Apparently one can employ the moniker “Cultural Marxism” without being anti-Semitic and racist. Professor Ardel Caneday was correct, therefore, to write on his Facebook page in response to Carter’s post:
Long ago, without any input from William Lind, I have been critiquing “Multiculturalism and Diversity” and its various and numerous iterations as Cultural Marxism. Furthermore, I have been doing so quite intelligently so without the slightest hint of kinism or racism. Additionally, I have never been guilty of “merely repeating” the term “heard used by fellow Christians.” Joe Carter is wrong to claim that the origin of the term “Cultural Marxism” is “anti-Semitic and racialist.” Whether someone uses the term in an anti-Semitic or racialist manner does not render the term itself anti-Semitic or racialist or racist.
Still, I’m not inextricably wedded to the moniker. It’s dispensable, like almost any other moniker. This school of thought has also been termed neo-Marxism, revisionist Marxism, Western Marxism, and existential Marxism. The name is not sacrosanct, but altering the name doesn’t alter the reality it describes.
Carter proceeds to slander the motives of those who use the expression CM:
Like many others that have used the term over the years, Lind is just as obsessed with identity politics as the people he’s criticizing. The only difference is he’s worried it’s his own ethnicity that might lose power.
I’m not sure when God granted Carter the gift of mind- and motive-reading, but in any case it perhaps hasn’t occurred to him that it’s not loss of “white power” animating us Christian critics of CM, but loss of Christian power. CM is designed to erode Western civilization and the broad, generic Christianity that helped foster it (Gramsci, in fact, explicitly said so). We’re committed to the creation of Christian culture, not white culture. But it’s so much easier to dismiss arguments by questioning the motives of one’s opponent than actually engaging his argument.
It’s also lazy and contemptible.
Joe Carter might wish to mute the criticism of CM, but smear-by-association tactics leveled at the moniker itself won’t effectively do that. He’ll actually need to engage the argument.
Smart people know when they’re being bamboozled.
For Further Reading
Adorno, Theodor W. and Horkheimer, Max. Dialectic of Enlightenment. Stanford, California. Stanford University Press, 2002.
Berlin, Isaiah. Freedom and Its Betrayal: Six Enemies of Human Liberty. Princeton and Oxford: Princeton University Press, 2002.
––––– . “Two Concepts of Liberty,” Four Essays on Liberty. Oxford and New York: Oxford University Press, 1969, 118–172.
Codevilla, Angelo M. The Ruling Class: How They Corrupted America and What We Can Do About. New York: Beaufort, 2010.
———- . “The Rise of Political Correctness,” Claremont Review of Books, Vol. 26, No. 4 (Fall 2016), 37–43.
Chambre, Henri. “Marxism.” The New Encyclopedia Britannica, Goetz, Philip W., ed. Chicago: University of Chicago, 1988, 23:577–585.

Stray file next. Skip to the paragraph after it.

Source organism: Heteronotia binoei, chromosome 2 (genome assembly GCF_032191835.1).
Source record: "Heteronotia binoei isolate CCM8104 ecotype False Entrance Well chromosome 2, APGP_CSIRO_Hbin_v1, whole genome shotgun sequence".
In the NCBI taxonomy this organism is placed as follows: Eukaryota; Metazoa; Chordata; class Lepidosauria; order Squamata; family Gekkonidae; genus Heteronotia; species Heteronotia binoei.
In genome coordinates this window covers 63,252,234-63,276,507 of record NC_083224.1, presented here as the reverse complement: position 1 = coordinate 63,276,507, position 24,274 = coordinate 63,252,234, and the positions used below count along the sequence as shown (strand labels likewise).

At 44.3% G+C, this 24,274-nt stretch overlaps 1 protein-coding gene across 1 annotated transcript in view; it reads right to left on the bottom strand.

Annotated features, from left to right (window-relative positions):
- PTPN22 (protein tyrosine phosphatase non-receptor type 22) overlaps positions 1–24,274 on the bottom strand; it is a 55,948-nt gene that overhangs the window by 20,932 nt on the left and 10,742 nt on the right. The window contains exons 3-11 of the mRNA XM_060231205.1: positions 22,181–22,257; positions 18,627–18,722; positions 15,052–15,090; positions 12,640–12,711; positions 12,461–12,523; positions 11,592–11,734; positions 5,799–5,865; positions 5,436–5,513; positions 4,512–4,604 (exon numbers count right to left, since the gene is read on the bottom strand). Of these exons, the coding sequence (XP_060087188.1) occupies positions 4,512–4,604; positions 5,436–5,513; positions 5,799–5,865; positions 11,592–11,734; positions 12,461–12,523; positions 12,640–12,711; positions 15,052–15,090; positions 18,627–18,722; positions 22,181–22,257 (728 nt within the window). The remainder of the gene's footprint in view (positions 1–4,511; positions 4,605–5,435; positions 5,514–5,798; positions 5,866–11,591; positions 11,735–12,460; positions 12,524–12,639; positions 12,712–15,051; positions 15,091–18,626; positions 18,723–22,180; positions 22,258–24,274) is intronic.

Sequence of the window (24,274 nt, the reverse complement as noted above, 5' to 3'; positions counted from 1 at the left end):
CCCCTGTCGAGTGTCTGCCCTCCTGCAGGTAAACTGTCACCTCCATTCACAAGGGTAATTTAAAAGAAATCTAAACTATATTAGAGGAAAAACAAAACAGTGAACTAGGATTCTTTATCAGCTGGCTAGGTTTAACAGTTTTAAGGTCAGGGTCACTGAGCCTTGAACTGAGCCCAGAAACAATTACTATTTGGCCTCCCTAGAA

Fonte, John. “Antonio Gramsci and the Transformation of Institutions,” in Building a Healthy Culture, Don Eberly, ed. Grand Rapids: Eerdmans, 2001, 204.
French, David. “Malign Marcuse,” National Review, April 17, 2017, 32–34.
Germino, Dante. Antonio Gramsci: Architect of a New Politics. Baton Rouge and London: Louisiana State University Press, 1990.
Heller, Mikhail. Cogs in the Wheel: The Formation of Soviet Man. New York: Alfred A. Knopf, 1988.
Hook, Sidney. “Marxism,” in Dictionary of the History of Ideas, Wiener, Philip P., ed. New York: Charles Scribner’s, 1973, 3:146–161.
Lukács, Georg. History and Class Consciousness: Studies in Marxist Dialectics, Rodney Livingstone, trans. Cambridge, Massachusetts: MIT Press, 1968, 1971.
––––– . Marxism and Human Liberation, E. San Juan Jr., ed. New York: Dell Publishing, 1973.
Marcuse, Herbert. “Repressive Tolerance,” in A Critique of Pure Tolerance, Wolff, Robert Paul; Moore Jr., Barrington; and Marcuse Herbert, eds. Boston: Beacon Press, 1965, 81–117.
Minogue, Kenneth. The Servile Mind: How Democracy Erodes the Moral Life. New York and London: Encounter Books, 2010, 296.
Molnar, Thomas. Utopia: The Perennial Heresy. New York: Sheed & Ward, 1967.
Rubin, Barry. Silent Revolution: How the Left Rose to Political Power and Cultural Dominance. New York: HarperCollins, 2014.
Sartwell, Crispin. “The ‘Postmodern’ Intellectual Roots of Today’s Campus Mobs,” The Wall Street Journal, March 25–26, 2017, A13.
Schroeder, William R. Continental Philosophy: A Critical Approach. Malden, Massachusetts: Blackwell, 2005, 76–80.
Scruton, Roger. Fools, Frauds and Firebrands: Thinkers of the New Left. London and New York: Bloomsbury, 2015, 2016.
Steele, Shelby. “The Exhaustion of American Liberalism,” The Wall Street Journal, March 6, 2017, A-17.
Voegelin, Eric. The New Science of Politics: An Introduction. Chicago and London: University of Chicago, 1952, 1987).
Walsh, Michael, The Devil’s Pleasure Palace: The Cult of Critical Theory and the Subversion of the West. New York and London: Encounter Books, 2015.
Wolin, Richard. The Seduction of Unreason: The Intellectual Romance with Fascism from Nietzsche to Postmodernism. Princeton and Oxford: Princeton University Press, 2004.
———-. The Wind from the East: French Intellectuals, the Cultural Revolution, and the Legacy of the 1960s. Princeton and Oxford: Princeton University Press, 2010.